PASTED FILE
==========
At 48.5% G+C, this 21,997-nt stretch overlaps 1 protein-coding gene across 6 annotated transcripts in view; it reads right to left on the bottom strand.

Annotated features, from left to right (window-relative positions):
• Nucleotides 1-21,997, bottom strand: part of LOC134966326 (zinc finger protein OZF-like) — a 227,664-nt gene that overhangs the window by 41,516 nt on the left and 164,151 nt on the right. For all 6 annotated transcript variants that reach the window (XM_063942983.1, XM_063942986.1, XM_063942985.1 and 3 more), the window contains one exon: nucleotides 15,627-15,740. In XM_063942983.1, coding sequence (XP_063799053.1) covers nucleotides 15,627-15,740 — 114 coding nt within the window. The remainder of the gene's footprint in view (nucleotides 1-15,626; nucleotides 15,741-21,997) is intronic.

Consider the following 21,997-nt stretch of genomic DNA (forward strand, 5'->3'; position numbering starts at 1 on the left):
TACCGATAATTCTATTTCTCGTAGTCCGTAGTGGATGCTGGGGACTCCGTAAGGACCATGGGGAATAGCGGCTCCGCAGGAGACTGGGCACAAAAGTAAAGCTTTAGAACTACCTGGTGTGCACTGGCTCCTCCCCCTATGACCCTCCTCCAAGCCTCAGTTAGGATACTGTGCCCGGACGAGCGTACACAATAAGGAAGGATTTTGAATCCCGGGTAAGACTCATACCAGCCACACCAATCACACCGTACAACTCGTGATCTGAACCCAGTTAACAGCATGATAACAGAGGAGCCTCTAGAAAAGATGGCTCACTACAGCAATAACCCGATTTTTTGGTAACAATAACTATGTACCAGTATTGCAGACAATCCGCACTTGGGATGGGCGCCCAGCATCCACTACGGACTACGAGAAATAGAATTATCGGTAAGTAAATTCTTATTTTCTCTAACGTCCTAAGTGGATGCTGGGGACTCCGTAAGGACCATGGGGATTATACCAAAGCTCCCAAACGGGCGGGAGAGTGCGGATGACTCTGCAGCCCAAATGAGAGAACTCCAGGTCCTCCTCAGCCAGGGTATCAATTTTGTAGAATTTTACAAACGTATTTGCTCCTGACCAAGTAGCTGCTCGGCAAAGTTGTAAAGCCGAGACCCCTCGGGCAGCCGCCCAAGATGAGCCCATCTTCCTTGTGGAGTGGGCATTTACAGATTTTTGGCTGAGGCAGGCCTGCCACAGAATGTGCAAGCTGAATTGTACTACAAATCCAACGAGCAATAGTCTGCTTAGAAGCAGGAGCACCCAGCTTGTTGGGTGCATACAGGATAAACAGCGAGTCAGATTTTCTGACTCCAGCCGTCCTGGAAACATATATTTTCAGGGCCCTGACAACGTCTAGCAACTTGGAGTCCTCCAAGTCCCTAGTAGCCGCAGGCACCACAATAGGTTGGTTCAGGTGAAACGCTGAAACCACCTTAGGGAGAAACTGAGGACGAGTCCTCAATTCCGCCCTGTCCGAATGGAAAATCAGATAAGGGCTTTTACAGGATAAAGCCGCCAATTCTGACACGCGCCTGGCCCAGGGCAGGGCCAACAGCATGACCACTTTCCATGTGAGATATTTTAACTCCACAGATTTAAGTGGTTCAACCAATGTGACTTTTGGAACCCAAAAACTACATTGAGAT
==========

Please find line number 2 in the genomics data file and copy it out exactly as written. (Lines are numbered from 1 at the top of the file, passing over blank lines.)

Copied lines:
Annotated features, from left to right (window-relative positions):